Web-Based Rating Systems for Physicians

Information asymmetry — big differences in knowledge about a product — is a big problem in the marketplace. Consumer empowerment basically boils down to finding various remedies to such asymmetries. Jim Sabin over at the Health Care Organizational Ethics Blog had this nice blog entry 2 days ago, on an attempt to empower patients by letting them post comments, online, about their experiences with particular physicians: Up with Zagat! Down with Patient Waivers!

I recently discussed the collaboration between Wellpoint and Zagat for rating physicians and concluded that the benefits of web-based rating systems outweigh the risks. Since writing that post I have come upon (a) a very informative report about physician-rating websites by Ruth Given and (b) a seven year old physician protection enterprise called “Medical Justice.”

Anonymous online rating systems can make your mouth go dry, if you’re the one being rated — regardless of whether you’re a business whose product is being rated, a professor whose teaching is being rated, or a physician whose bedside manner is being rated. For docs, that’s where Medical Justice steps in. According to that organization’s website, the solution is what they call (and what they charge to facilitate) a “mutual privacy contract” between physicians and patients. According to the organization’s website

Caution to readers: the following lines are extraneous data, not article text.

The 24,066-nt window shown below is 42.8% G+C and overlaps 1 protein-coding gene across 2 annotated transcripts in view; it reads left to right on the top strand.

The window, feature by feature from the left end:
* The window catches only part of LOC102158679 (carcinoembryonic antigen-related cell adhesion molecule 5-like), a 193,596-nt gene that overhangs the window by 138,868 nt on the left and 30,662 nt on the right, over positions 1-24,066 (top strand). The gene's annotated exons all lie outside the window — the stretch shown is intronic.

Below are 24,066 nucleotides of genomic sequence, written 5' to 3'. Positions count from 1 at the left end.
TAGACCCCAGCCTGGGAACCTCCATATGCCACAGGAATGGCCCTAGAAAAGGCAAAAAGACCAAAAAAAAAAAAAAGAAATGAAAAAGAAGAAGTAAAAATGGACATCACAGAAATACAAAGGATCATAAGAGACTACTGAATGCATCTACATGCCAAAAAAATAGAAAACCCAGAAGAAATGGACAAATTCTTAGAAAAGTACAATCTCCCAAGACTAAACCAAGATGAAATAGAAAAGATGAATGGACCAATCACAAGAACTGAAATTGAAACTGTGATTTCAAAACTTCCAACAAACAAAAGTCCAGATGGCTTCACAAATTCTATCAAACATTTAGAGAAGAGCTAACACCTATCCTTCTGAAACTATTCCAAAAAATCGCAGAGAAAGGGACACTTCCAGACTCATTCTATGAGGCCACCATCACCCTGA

Mutual privacy agreements are designed to address the emergence of now over 40 generally anonymous physician rating sites. “Mutual privacy” means that patients are granted additional privacy protections by the doctor above and beyond those mandated by law.

In return, patients agree not to post to anonymous doctor-rating websites. Good idea? Sabin (himself a physician and educator) says “no.”

…the idea of asking new patients to sign a contract eschewing physician-rating sites and sweetening the deal with “additional privacy protections” is unseemly. Meaningful privacy protections are fundamental moral obligations – they’re not chits to use as enticements for patients to sign a contract. If a physician greeted me by asking me to sign such a contract I’d be out of the office in an instant and badmouthing the physician shortly thereafter.

Sabin is right. Contractual solutions might be apt for many kinds of straightforward commercial transactions. But the relationship between physician and patient is a special one, one that necessitates a level of trust that seems incompatible with crude contractual solutions.

2 comments so far

  1. Jack Zufelt on

    I agree, contracts like that are meant for business relationships, not doctor-patient relationships.

  2. pfezziwig on

    Physician rating websites like < HREF="http://www.healthcarereviews.com" REL="nofollow">HealthcareReviews.com<> are here to stay, doctors had better accept that fact because they are still growing in popularity.When physicians start referring their patients to these sites they will become even more valuable and accurate. Current small sample sizes of ratings now provide skewed results.

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